In February of 1888, Post-Impressionist artist Vincent van Gogh rented rooms in a small yellow house on the Place Lamartine in the provincial town of Arles in Southern France. It was Van Gogh’s dream to start a Studio of the South, a colony where artists would be able to work in collaboration. In a letter to his brother, Theo, in early May, after becoming situated in the Yellow House, Van Gogh expressed an interest to have someone join him in the studio, perhaps friend and fellow artist, Paul Gauguin. Gauguin was open to the idea though it took him some time to finally arrive, which raised the anxiety level of …..
It is the 100th anniversary of the famous 1913 New York Armory Show and the New York Historical Society is celebrating with The Armory Show at 100: Modern Art and Revolution. In 1913 Arthur B. Davies and a small group of American artists wanted to introduce the American public to the latest developments in European culture including European avant-garde painting and sculpture so they brought the International Exhibition of Modern Art to New York and presented the works at the 69th Regiment Armory on Lexington Avenue, which earned the exhibition the nickname of The Armory Show. The American public was not ready for what they would see inside the walls of …..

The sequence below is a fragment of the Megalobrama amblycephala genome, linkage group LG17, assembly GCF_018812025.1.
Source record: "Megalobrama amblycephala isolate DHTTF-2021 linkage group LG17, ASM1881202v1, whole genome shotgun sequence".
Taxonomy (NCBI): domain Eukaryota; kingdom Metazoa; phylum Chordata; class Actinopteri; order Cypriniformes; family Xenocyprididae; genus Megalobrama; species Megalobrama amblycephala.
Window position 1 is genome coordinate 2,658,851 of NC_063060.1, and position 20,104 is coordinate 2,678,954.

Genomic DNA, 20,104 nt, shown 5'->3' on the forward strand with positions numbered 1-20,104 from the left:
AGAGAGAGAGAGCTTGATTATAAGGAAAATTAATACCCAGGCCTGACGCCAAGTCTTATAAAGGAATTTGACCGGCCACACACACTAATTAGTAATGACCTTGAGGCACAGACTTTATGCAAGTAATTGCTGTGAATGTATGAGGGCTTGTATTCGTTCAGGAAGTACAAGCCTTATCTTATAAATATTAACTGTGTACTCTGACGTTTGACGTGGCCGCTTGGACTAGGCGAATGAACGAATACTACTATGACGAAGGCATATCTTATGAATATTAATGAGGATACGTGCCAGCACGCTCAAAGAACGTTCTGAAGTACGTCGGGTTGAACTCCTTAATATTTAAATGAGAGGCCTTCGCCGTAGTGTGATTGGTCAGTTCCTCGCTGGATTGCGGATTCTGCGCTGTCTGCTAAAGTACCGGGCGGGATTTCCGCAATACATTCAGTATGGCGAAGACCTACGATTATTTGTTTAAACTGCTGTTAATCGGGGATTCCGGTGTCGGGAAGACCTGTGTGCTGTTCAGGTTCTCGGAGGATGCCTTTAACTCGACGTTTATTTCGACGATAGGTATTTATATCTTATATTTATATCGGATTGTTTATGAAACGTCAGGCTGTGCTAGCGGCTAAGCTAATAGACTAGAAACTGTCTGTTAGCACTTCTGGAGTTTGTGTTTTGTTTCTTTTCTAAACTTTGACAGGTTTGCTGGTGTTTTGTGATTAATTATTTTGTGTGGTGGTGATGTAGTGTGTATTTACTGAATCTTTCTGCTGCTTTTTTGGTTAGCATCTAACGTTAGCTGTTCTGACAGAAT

Roger Fry, an English artist and art critic, organized the first Post-Impressionist art exhibit, Manet and the Post-Impressionists, at London’s Grafton Galleries. The landmark exhibition, which took place in 1910, was the first to introduce the British public to works by Cézanne, Gaugin, Manet, Matisse, Seurat and Van Gogh. The exhibition, though somewhat a disaster, was one of the most important moments in modern art. Roger Fry coined the term Post-Impressionism to describe the development of French art since Edouard Manet. Post-Impressionists rejected the limitations of Impressionism. They used vivid colors, thick paint application, distinct brush strokes and real-life subjects just as the Impressionists but they were dissatisfied with the …..